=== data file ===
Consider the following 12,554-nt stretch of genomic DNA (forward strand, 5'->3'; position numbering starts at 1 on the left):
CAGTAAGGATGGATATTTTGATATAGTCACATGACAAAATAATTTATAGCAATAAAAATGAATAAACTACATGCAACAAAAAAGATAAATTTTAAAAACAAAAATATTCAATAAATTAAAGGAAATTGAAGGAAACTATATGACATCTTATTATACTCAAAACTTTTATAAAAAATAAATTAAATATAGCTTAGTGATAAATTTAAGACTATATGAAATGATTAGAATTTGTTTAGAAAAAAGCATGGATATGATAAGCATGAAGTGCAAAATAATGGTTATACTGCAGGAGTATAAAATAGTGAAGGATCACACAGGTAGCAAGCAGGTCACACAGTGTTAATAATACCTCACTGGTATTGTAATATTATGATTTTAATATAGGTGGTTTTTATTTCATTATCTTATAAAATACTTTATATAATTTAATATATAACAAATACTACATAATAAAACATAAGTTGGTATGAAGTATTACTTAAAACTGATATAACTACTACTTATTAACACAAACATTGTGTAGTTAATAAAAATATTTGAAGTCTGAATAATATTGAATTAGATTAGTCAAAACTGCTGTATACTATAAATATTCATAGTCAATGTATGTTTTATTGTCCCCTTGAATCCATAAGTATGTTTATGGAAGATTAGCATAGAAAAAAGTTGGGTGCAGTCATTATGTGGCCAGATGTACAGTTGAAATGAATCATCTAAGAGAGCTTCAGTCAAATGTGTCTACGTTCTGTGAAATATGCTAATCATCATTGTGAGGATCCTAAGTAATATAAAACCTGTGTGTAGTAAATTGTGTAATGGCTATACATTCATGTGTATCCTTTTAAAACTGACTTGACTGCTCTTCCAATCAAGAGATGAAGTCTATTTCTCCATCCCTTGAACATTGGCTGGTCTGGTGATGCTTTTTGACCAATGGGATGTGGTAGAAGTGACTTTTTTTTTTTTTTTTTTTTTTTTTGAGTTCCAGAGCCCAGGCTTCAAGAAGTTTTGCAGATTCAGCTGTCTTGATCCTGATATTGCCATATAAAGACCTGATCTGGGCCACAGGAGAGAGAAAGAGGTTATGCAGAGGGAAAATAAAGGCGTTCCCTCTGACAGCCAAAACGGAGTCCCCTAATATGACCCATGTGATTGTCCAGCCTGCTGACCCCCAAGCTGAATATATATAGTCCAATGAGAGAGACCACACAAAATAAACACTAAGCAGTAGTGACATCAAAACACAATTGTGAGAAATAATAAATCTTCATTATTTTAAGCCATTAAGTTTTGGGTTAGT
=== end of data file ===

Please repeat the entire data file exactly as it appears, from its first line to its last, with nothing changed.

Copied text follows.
Consider the following 12,554-nt stretch of genomic DNA (forward strand, 5'->3'; position numbering starts at 1 on the left):
CAGTAAGGATGGATATTTTGATATAGTCACATGACAAAATAATTTATAGCAATAAAAATGAATAAACTACATGCAACAAAAAAGATAAATTTTAAAAACAAAAATATTCAATAAATTAAAGGAAATTGAAGGAAACTATATGACATCTTATTATACTCAAAACTTTTATAAAAAATAAATTAAATATAGCTTAGTGATAAATTTAAGACTATATGAAATGATTAGAATTTGTTTAGAAAAAAGCATGGATATGATAAGCATGAAGTGCAAAATAATGGTTATACTGCAGGAGTATAAAATAGTGAAGGATCACACAGGTAGCAAGCAGGTCACACAGTGTTAATAATACCTCACTGGTATTGTAATATTATGATTTTAATATAGGTGGTTTTTATTTCATTATCTTATAAAATACTTTATATAATTTAATATATAACAAATACTACATAATAAAACATAAGTTGGTATGAAGTATTACTTAAAACTGATATAACTACTACTTATTAACACAAACATTGTGTAGTTAATAAAAATATTTGAAGTCTGAATAATATTGAATTAGATTAGTCAAAACTGCTGTATACTATAAATATTCATAGTCAATGTATGTTTTATTGTCCCCTTGAATCCATAAGTATGTTTATGGAAGATTAGCATAGAAAAAAGTTGGGTGCAGTCATTATGTGGCCAGATGTACAGTTGAAATGAATCATCTAAGAGAGCTTCAGTCAAATGTGTCTACGTTCTGTGAAATATGCTAATCATCATTGTGAGGATCCTAAGTAATATAAAACCTGTGTGTAGTAAATTGTGTAATGGCTATACATTCATGTGTATCCTTTTAAAACTGACTTGACTGCTCTTCCAATCAAGAGATGAAGTCTATTTCTCCATCCCTTGAACATTGGCTGGTCTGGTGATGCTTTTTGACCAATGGGATGTGGTAGAAGTGACTTTTTTTTTTTTTTTTTTTTTTTTTGAGTTCCAGAGCCCAGGCTTCAAGAAGTTTTGCAGATTCAGCTGTCTTGATCCTGATATTGCCATATAAAGACCTGATCTGGGCCACAGGAGAGAGAAAGAGGTTATGCAGAGGGAAAATAAAGGCGTTCCCTCTGACAGCCAAAACGGAGTCCCCTAATATGACCCATGTGATTGTCCAGCCTGCTGACCCCCAAGCTGAATATATATAGTCCAATGAGAGAGACCACACAAAATAAACACTAAGCAGTAGTGACATCAAAACACAATTGTGAGAAATAATAAATCTTCATTATTTTAAGCCATTAAGTTTTGGGTTAGT